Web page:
Skip to Content, Navigation, or Footer.
The Tufts Daily
Where you read it first | Monday, June 24, 2024

‘I Won’t Back Down’: A brief history of American campaign music

Music has played a key role in political campaigns throughout U.S. history.

Tom Petty is pictured.

Tom Petty is pictured.

“9 to 5” (1980). “High Hopes” (2018). “Y.M.C.A.” (1978).

What do these songs have in common? They’ve all been used as campaign songs in recent U.S. presidential races. While the music a candidate chooses to play as they walk onstage for a campaign event may seem like a trivial detail, it can play a major role in defining the tone of their campaign. And the wrong campaign song can lead to public embarrassment, or even legal action from a disgruntled musician. With the next presidential election a year away and primary campaigns in high gear, now is a good time to look back on the history of campaign music and examine how presidential candidates have used music to win over voters.

The first semi-official campaign song in American history was Andrew Jackson’s “The Hunters of Kentucky,” which was used in his 1824 presidential campaign. The song celebrated Jackson’s victory over the British army at the Battle of New Orleans and reinforced his image as a man of the people. While many early presidential candidates commissioned original songs written for their campaigns, other campaigns rewrote the lyrics to popular songs of the time, like “Yankee Doodle. These songs portrayed their candidates as heroes and painted their opponents as villains, and their folksy style made them relatable to everyday people. The lyrics were often printed in songbooks and sung live at campaign events, either by audience members or by musicians who traveled around the country to sing for their respective candidates.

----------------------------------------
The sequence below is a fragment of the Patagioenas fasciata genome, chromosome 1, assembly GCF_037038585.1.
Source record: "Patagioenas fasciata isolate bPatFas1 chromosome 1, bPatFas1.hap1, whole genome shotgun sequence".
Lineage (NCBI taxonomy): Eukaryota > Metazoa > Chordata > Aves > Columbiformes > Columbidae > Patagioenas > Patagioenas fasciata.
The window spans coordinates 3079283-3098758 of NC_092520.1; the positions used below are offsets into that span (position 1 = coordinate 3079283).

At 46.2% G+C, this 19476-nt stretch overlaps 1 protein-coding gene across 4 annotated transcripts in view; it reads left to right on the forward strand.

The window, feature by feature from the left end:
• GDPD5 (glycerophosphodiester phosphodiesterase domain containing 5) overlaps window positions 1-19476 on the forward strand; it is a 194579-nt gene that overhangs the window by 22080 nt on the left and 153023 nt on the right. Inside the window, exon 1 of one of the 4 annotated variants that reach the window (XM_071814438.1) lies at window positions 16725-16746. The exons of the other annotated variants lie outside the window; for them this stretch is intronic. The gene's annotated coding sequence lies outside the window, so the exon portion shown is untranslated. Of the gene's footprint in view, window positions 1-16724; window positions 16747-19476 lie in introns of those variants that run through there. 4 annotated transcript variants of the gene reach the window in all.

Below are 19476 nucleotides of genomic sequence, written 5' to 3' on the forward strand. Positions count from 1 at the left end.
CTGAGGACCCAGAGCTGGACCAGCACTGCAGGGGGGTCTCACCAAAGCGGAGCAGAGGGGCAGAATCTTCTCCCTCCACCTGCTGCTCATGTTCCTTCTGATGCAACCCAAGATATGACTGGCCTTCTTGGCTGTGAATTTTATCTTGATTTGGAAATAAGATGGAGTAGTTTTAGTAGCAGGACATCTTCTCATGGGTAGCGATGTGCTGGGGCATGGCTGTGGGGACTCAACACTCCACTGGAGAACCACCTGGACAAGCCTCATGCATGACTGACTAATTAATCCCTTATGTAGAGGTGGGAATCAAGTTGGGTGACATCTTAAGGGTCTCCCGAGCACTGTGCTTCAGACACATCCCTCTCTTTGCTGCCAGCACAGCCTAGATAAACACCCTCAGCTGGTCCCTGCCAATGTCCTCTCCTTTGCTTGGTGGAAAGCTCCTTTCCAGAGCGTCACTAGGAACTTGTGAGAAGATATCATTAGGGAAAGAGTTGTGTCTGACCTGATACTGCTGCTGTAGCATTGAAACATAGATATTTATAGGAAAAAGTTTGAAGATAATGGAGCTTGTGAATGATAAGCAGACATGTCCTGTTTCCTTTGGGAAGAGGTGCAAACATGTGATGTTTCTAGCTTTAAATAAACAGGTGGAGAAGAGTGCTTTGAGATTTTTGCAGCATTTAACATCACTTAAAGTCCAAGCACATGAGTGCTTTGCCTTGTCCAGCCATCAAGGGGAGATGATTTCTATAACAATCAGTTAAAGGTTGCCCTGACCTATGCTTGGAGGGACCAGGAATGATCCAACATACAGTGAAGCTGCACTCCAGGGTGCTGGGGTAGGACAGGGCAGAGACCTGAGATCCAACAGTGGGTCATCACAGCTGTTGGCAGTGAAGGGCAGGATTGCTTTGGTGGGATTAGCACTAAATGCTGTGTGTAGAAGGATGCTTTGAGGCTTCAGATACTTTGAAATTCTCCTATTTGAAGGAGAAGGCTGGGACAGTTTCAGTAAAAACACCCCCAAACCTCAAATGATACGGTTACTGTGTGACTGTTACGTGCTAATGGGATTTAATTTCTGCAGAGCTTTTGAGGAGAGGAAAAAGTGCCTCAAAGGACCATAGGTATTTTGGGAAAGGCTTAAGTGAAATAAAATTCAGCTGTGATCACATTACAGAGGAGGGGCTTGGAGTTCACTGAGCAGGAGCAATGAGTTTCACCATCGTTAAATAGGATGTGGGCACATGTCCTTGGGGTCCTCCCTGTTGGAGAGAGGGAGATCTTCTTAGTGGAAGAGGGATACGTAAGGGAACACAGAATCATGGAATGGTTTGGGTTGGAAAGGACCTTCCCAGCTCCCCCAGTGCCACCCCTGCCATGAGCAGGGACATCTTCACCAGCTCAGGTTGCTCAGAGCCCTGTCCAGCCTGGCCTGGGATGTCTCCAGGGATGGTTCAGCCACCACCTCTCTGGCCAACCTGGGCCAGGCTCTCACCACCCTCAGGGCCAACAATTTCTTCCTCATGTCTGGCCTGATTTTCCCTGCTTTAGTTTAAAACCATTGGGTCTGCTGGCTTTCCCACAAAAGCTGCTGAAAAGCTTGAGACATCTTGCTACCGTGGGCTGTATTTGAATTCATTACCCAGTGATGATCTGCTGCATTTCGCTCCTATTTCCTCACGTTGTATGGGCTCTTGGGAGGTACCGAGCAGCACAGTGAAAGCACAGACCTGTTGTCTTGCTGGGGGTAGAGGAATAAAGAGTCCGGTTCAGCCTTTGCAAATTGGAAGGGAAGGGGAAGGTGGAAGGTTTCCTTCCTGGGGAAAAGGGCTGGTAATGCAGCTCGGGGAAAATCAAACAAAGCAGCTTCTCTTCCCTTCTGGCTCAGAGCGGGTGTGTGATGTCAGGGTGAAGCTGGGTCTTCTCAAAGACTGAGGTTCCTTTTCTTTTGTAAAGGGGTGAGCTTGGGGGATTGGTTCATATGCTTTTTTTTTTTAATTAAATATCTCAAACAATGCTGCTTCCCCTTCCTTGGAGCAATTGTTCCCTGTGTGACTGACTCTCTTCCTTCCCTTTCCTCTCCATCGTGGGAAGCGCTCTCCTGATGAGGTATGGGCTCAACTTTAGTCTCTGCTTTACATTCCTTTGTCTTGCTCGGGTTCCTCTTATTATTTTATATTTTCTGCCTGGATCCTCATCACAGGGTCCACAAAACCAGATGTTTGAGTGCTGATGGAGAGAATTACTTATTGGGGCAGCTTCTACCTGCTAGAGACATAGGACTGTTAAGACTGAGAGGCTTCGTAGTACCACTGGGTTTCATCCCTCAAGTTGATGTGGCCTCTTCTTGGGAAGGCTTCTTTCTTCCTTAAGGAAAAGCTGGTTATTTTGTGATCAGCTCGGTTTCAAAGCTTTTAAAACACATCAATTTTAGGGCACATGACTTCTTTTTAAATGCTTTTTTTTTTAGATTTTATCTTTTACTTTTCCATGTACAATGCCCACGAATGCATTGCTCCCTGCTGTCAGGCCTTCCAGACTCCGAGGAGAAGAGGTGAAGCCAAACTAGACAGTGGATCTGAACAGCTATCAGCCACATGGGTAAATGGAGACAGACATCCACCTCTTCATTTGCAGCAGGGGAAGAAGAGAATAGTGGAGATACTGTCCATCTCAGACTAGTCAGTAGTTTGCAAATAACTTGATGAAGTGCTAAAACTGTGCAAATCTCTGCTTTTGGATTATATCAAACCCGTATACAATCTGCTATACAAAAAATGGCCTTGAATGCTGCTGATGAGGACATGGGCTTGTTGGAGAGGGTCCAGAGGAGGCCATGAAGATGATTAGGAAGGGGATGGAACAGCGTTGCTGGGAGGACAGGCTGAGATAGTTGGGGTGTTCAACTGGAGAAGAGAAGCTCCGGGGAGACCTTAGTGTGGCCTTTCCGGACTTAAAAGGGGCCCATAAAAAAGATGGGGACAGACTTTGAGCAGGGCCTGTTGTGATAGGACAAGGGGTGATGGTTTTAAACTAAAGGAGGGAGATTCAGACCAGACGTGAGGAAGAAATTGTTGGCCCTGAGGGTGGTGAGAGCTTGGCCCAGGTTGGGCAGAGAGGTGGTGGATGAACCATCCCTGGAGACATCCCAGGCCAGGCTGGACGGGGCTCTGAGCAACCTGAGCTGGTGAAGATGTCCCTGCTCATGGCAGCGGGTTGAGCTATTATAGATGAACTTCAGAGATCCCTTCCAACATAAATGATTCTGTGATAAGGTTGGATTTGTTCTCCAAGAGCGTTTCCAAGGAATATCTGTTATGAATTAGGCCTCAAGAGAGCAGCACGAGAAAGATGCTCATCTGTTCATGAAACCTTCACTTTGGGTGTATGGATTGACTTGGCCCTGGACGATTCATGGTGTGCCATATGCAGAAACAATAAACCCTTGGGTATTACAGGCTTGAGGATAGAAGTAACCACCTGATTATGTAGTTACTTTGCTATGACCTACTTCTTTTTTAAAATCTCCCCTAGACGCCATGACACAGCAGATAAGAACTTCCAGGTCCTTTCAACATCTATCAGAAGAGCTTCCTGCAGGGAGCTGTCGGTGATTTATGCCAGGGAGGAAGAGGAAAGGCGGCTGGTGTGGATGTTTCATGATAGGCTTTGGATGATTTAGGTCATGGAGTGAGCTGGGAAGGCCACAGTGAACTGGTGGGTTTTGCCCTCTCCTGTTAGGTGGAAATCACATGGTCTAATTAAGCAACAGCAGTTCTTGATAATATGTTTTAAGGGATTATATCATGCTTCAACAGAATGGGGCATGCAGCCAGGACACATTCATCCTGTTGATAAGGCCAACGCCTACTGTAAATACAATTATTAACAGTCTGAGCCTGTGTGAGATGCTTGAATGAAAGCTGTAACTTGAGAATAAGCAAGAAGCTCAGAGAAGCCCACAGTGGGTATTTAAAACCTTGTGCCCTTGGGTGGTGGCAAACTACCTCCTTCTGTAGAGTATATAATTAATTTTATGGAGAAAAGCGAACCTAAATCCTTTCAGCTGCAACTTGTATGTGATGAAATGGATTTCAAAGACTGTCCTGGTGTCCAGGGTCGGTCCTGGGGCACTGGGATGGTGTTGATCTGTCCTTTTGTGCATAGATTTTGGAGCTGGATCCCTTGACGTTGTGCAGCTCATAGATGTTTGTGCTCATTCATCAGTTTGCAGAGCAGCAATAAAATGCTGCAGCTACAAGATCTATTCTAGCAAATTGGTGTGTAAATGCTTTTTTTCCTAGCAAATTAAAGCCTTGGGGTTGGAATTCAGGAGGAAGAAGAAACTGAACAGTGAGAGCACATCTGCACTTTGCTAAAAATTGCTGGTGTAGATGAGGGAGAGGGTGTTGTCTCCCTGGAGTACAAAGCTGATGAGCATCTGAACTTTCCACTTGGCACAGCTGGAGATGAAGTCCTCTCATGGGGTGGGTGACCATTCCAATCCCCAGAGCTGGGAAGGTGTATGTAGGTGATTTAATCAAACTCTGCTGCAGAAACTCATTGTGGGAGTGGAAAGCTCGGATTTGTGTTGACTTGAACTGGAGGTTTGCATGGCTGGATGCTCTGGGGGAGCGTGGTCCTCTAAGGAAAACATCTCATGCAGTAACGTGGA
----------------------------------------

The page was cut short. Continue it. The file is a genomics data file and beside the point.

In the early 20th century, campaign music transitioned from classic folk songs to popular show tunes. In 1932, Franklin D. Roosevelt used “Happy Days Are Here Again” (1929) to signal the end of Prohibition and recovery from the Great Depression. Harry Truman campaigned with the show tune “I’m Just Wild About Harry” (1921) in 1948, and the Broadway hit “Hello, Dolly!” (1964) was rewritten as “Hello, Lyndon!” for L.B.J.’s campaign in 1964.

It wasn’t until the 1980s and 1990s that popular music, as we know it today, entered the campaign world. In 1992, Bill Clinton played Fleetwood Mac’s pop-rock song “Don’t Stop” (1977) at campaign rallies. In 2004, George W. Bush walked onstage to Brooks and Dunn’s country hit “Only in America” (2001) in an effort to emphasize his patriotism and southern roots. And Hillary Clinton used pop anthems like “Fight Song” (2015) and “Roar” (2013) in 2016 to reflect the feminist message of her campaign.